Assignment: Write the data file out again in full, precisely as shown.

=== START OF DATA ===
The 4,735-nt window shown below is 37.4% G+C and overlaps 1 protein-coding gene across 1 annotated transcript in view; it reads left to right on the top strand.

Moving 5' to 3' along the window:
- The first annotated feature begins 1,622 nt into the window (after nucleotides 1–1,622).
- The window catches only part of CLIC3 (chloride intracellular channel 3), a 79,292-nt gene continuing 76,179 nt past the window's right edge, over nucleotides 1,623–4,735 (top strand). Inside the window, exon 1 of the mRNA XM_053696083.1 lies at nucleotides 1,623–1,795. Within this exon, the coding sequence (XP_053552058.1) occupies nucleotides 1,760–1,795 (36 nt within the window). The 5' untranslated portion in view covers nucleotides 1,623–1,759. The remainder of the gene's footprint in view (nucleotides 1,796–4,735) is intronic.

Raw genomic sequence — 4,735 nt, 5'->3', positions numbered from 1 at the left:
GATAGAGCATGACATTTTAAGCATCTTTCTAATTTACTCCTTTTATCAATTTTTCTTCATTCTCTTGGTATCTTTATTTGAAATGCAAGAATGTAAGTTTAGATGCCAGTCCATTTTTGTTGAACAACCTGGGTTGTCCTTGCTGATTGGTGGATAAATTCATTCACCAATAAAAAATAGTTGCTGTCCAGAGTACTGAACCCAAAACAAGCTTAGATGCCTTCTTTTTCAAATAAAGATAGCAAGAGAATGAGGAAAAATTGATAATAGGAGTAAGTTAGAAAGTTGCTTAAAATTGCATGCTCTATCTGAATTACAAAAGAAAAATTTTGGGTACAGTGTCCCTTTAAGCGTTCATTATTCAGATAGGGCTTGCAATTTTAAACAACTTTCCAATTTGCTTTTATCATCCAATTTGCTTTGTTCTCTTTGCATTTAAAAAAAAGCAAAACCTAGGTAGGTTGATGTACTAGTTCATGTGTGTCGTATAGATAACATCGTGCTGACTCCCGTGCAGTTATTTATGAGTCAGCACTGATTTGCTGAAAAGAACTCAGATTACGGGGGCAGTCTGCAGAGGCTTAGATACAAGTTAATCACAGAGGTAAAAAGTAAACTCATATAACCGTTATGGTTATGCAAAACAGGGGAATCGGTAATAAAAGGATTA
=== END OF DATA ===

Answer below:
The 4,735-nt window shown below is 37.4% G+C and overlaps 1 protein-coding gene across 1 annotated transcript in view; it reads left to right on the top strand.

Moving 5' to 3' along the window:
- The first annotated feature begins 1,622 nt into the window (after nucleotides 1–1,622).
- The window catches only part of CLIC3 (chloride intracellular channel 3), a 79,292-nt gene continuing 76,179 nt past the window's right edge, over nucleotides 1,623–4,735 (top strand). Inside the window, exon 1 of the mRNA XM_053696083.1 lies at nucleotides 1,623–1,795. Within this exon, the coding sequence (XP_053552058.1) occupies nucleotides 1,760–1,795 (36 nt within the window). The 5' untranslated portion in view covers nucleotides 1,623–1,759. The remainder of the gene's footprint in view (nucleotides 1,796–4,735) is intronic.

Raw genomic sequence — 4,735 nt, 5'->3', positions numbered from 1 at the left:
GATAGAGCATGACATTTTAAGCATCTTTCTAATTTACTCCTTTTATCAATTTTTCTTCATTCTCTTGGTATCTTTATTTGAAATGCAAGAATGTAAGTTTAGATGCCAGTCCATTTTTGTTGAACAACCTGGGTTGTCCTTGCTGATTGGTGGATAAATTCATTCACCAATAAAAAATAGTTGCTGTCCAGAGTACTGAACCCAAAACAAGCTTAGATGCCTTCTTTTTCAAATAAAGATAGCAAGAGAATGAGGAAAAATTGATAATAGGAGTAAGTTAGAAAGTTGCTTAAAATTGCATGCTCTATCTGAATTACAAAAGAAAAATTTTGGGTACAGTGTCCCTTTAAGCGTTCATTATTCAGATAGGGCTTGCAATTTTAAACAACTTTCCAATTTGCTTTTATCATCCAATTTGCTTTGTTCTCTTTGCATTTAAAAAAAAGCAAAACCTAGGTAGGTTGATGTACTAGTTCATGTGTGTCGTATAGATAACATCGTGCTGACTCCCGTGCAGTTATTTATGAGTCAGCACTGATTTGCTGAAAAGAACTCAGATTACGGGGGCAGTCTGCAGAGGCTTAGATACAAGTTAATCACAGAGGTAAAAAGTAAACTCATATAACCGTTATGGTTATGCAAAACAGGGGAATCGGTAATAAAAGGATTA